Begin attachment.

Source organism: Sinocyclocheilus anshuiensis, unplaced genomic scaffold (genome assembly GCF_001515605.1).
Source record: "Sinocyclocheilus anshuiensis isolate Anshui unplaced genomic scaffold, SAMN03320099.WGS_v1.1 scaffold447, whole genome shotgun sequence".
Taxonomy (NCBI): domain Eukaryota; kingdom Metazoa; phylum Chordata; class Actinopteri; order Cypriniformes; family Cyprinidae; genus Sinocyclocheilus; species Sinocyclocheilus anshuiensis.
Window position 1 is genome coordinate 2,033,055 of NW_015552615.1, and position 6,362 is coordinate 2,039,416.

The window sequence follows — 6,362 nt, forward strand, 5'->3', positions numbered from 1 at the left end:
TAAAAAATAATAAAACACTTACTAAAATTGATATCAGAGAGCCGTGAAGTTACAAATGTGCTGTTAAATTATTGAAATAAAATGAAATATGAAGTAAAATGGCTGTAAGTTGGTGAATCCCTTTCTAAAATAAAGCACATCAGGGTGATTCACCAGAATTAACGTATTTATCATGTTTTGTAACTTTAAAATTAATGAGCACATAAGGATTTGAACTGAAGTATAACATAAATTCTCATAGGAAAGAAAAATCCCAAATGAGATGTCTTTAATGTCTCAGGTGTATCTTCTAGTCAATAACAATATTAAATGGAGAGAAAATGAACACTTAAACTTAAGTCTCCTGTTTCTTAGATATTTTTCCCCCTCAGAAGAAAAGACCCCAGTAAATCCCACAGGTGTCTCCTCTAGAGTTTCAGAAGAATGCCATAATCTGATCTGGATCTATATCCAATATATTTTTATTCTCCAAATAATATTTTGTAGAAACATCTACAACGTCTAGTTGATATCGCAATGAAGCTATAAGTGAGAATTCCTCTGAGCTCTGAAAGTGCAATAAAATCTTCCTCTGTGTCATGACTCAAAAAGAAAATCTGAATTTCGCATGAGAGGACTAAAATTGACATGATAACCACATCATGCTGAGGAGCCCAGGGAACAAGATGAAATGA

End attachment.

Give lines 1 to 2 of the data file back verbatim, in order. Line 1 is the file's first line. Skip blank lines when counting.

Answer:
Source organism: Sinocyclocheilus anshuiensis, unplaced genomic scaffold (genome assembly GCF_001515605.1).
Source record: "Sinocyclocheilus anshuiensis isolate Anshui unplaced genomic scaffold, SAMN03320099.WGS_v1.1 scaffold447, whole genome shotgun sequence".